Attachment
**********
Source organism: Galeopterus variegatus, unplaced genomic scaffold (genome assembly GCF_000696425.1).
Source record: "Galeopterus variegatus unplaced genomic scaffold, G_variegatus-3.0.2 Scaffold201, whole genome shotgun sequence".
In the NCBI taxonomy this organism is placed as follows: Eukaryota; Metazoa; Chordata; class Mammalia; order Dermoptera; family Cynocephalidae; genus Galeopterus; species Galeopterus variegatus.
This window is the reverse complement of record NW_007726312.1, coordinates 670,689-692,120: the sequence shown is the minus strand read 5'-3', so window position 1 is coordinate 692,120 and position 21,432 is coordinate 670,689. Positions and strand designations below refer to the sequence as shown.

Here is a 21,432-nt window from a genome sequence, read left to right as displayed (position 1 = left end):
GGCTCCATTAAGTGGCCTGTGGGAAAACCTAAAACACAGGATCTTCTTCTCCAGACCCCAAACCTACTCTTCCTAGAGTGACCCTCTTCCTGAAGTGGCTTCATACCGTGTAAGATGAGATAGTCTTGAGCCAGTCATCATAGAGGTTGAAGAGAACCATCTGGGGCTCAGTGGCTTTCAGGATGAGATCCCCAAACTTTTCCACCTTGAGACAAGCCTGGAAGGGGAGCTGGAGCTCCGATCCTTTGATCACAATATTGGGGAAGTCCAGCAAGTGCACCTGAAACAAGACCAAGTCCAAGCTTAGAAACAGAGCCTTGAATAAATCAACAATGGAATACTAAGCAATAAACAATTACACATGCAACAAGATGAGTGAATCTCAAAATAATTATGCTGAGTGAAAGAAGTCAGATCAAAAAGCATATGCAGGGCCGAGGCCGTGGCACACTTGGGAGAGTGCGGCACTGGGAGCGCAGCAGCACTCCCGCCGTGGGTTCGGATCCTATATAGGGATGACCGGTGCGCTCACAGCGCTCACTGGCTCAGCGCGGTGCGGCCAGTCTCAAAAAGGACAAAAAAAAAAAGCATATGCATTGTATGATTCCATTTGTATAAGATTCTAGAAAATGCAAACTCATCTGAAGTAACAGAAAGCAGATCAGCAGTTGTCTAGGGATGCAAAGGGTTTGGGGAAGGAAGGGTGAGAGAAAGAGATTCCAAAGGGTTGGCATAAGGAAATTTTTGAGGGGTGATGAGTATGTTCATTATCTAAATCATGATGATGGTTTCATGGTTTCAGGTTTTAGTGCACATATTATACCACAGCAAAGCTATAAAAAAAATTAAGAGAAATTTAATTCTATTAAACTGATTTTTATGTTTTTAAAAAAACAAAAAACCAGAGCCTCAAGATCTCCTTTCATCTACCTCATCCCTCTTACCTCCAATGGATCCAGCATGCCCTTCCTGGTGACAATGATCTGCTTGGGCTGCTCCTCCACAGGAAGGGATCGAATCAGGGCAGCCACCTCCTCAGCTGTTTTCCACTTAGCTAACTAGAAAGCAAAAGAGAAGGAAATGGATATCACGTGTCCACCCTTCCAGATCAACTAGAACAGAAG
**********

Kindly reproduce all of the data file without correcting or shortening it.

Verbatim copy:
Source organism: Galeopterus variegatus, unplaced genomic scaffold (genome assembly GCF_000696425.1).
Source record: "Galeopterus variegatus unplaced genomic scaffold, G_variegatus-3.0.2 Scaffold201, whole genome shotgun sequence".
In the NCBI taxonomy this organism is placed as follows: Eukaryota; Metazoa; Chordata; class Mammalia; order Dermoptera; family Cynocephalidae; genus Galeopterus; species Galeopterus variegatus.
This window is the reverse complement of record NW_007726312.1, coordinates 670,689-692,120: the sequence shown is the minus strand read 5'-3', so window position 1 is coordinate 692,120 and position 21,432 is coordinate 670,689. Positions and strand designations below refer to the sequence as shown.

Here is a 21,432-nt window from a genome sequence, read left to right as displayed (position 1 = left end):
GGCTCCATTAAGTGGCCTGTGGGAAAACCTAAAACACAGGATCTTCTTCTCCAGACCCCAAACCTACTCTTCCTAGAGTGACCCTCTTCCTGAAGTGGCTTCATACCGTGTAAGATGAGATAGTCTTGAGCCAGTCATCATAGAGGTTGAAGAGAACCATCTGGGGCTCAGTGGCTTTCAGGATGAGATCCCCAAACTTTTCCACCTTGAGACAAGCCTGGAAGGGGAGCTGGAGCTCCGATCCTTTGATCACAATATTGGGGAAGTCCAGCAAGTGCACCTGAAACAAGACCAAGTCCAAGCTTAGAAACAGAGCCTTGAATAAATCAACAATGGAATACTAAGCAATAAACAATTACACATGCAACAAGATGAGTGAATCTCAAAATAATTATGCTGAGTGAAAGAAGTCAGATCAAAAAGCATATGCAGGGCCGAGGCCGTGGCACACTTGGGAGAGTGCGGCACTGGGAGCGCAGCAGCACTCCCGCCGTGGGTTCGGATCCTATATAGGGATGACCGGTGCGCTCACAGCGCTCACTGGCTCAGCGCGGTGCGGCCAGTCTCAAAAAGGACAAAAAAAAAAAGCATATGCATTGTATGATTCCATTTGTATAAGATTCTAGAAAATGCAAACTCATCTGAAGTAACAGAAAGCAGATCAGCAGTTGTCTAGGGATGCAAAGGGTTTGGGGAAGGAAGGGTGAGAGAAAGAGATTCCAAAGGGTTGGCATAAGGAAATTTTTGAGGGGTGATGAGTATGTTCATTATCTAAATCATGATGATGGTTTCATGGTTTCAGGTTTTAGTGCACATATTATACCACAGCAAAGCTATAAAAAAAATTAAGAGAAATTTAATTCTATTAAACTGATTTTTATGTTTTTAAAAAAACAAAAAACCAGAGCCTCAAGATCTCCTTTCATCTACCTCATCCCTCTTACCTCCAATGGATCCAGCATGCCCTTCCTGGTGACAATGATCTGCTTGGGCTGCTCCTCCACAGGAAGGGATCGAATCAGGGCAGCCACCTCCTCAGCTGTTTTCCACTTAGCTAACTAGAAAGCAAAAGAGAAGGAAATGGATATCACGTGTCCACCCTTCCAGATCAACTAGAACAGAAG